On January 26, 2018, the trial court filed an opinion, which first addressed Mrs. Henry's rule for contempt. It determined that Mr. Billiot was in arrears $4,961.65 for the months of December 2015 through December 2016. It did not find Mr. Billiot to be in contempt because the evidence did not show a willful disobedience of an order of the court, but, rather, that he made a good faith effort to support his children in collaboration with Mrs. Henry. The trial court then addressed the permanent support of Caroline. It found that Mrs. Henry is the proper party to raise the issue of support under La. R.S. 9:315.22(D) and, therefore, denied Mr. Billiot's exception of no right of action as to La. R.S. 9:315.22(D). The court noted that following Dr. Harris's testimony, the parties stipulated that Caroline has a disability as defined in La. R.S. 28:451.2. It determined that CLE does not satisfy the requirement of full-time enrollment in a secondary school and explained that the substance of the CLE program, not the classification of the institution, is the crux of whether the program is considered secondary education. Citing as contrast Blanque v. Blanque , 95-2012 (La. App. 4 Cir. 4/3/96), 671 So.2d 567, and Summers v. Summers , 03-2562 (La. App. 1 Cir. 10/29/04), 897 So.2d 109, the trial court noted that CLE has no curriculum with standards against which student performance is measured, has no academic component and students do not work toward a measurable goal awarded by receiving a valuable certificate. It also found that Mrs. Henry did not prove that Caroline is enrolled as a full-time student. Therefore, the trial court sustained Mr. Billiot's exception of no cause of action.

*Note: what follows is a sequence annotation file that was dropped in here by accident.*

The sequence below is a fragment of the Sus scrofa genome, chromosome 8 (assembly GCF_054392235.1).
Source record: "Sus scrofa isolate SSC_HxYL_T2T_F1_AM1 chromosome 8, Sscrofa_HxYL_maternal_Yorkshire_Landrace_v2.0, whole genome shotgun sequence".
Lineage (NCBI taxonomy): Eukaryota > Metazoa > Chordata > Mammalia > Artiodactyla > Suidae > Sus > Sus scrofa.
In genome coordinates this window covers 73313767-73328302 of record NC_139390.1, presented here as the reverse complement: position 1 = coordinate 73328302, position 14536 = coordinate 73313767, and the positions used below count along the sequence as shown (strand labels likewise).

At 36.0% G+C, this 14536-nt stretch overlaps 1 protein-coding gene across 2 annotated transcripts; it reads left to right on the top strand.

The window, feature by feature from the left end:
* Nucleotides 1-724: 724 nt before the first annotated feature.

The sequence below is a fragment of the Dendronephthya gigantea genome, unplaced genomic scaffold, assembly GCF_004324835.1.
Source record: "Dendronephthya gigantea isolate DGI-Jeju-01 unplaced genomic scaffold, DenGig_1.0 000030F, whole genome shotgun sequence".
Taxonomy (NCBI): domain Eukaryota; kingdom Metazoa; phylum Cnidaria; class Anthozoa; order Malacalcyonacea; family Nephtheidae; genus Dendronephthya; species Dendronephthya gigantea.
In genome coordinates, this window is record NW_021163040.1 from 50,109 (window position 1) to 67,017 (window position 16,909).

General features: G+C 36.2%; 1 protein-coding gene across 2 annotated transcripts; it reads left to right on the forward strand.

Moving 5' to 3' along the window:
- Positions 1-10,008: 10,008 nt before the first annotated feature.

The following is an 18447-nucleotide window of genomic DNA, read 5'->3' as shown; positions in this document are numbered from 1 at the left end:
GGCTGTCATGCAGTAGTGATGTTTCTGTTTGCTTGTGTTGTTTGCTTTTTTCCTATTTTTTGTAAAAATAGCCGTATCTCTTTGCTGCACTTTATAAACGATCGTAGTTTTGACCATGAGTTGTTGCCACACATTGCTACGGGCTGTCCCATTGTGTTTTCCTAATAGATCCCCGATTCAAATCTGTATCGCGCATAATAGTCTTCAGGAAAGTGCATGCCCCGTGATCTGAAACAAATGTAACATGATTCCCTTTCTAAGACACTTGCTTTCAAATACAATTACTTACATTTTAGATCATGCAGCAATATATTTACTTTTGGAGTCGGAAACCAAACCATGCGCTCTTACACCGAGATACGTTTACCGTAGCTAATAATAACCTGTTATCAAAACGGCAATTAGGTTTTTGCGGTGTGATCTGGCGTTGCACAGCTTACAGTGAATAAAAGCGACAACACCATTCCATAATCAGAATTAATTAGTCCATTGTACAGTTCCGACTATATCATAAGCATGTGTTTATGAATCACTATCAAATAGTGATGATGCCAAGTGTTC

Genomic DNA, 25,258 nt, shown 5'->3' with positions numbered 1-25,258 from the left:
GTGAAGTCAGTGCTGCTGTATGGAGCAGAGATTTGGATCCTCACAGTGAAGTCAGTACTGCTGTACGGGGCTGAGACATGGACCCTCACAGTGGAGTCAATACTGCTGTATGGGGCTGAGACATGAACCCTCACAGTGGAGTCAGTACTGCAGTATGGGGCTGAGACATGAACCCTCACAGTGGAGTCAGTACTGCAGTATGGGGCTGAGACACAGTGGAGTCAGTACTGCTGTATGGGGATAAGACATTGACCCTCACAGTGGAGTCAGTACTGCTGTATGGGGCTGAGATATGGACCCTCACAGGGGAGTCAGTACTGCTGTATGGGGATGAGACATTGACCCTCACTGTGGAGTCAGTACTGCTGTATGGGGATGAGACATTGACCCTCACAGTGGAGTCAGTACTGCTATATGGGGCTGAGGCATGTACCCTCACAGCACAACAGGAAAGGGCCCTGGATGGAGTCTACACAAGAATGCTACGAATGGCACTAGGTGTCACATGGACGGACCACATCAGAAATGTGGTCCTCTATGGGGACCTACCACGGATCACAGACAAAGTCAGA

The trial court filed a judgment on March 15, 2018. It dismissed Mrs. Henry's claims for contempt against Mr. Billiot for nonpayment of child support and decreed him to be in arrears in the amount of $4,961.65. It decreed that Mrs. Henry does have standing under La. R.S. 9:315.22(D) and dismissed Mr. Billiot's exception of no right of action. Finding that Caroline's participation in CLE does not satisfy the requirement of full-time enrollment in a secondary school, it granted Mr. Billiot's exception of no cause of action and dismissed Mrs. Henry's remaining claims under La. R.S. 9:315.22(D). The trial court continued Mr. Billiot's motion to modify child support.
Mrs. Henry appealed.
On May 31, 2018, the trial court filed a consent judgment in which it ordered that the child support obligation of Mr. Billiot be modified for the parties' remaining minor child to the amount of $976 per month, retroactive to December 28, 2016. It ordered that Mr. Billiot pay to Mrs. Henry the amount of $4,961.65, being the arrearage amount due for the period of December 2015 to December 2016. It also ordered that with the payment of the arrearage, Mrs. Henry waives any and all accounting claims for reimbursement, including extracurricular and extraordinary expenses, and Mr. Billiot waives any retroactive credits due for overpayment on the child support obligation.
Continued Support Under La. R.S. 9:315.22(D)
In her first assignment of error, Mrs. Henry argues that the trial court erred when it improperly applied the law and facts regarding the definitions of "secondary school" and "developmental disability" as set forth in La. R.S. 9:315.22(D) and denied her requests for child support and reimbursement for education expenses for CLE. She contends that Caroline's enrollment in a vocational program at Austin Community College in conjunction with her attendance at CLE meets the legal definition of secondary school.
Mr. Billiot argues that the trial court's conclusion that CLE does not meet the requirements of a secondary school under La. R.S. 9:315.22(D) was proper and should not be disturbed on appeal. He contends that Caroline is not enrolled as a full-time student at a secondary school nor has she been since her graduation from high school in 2015 at the age of 19.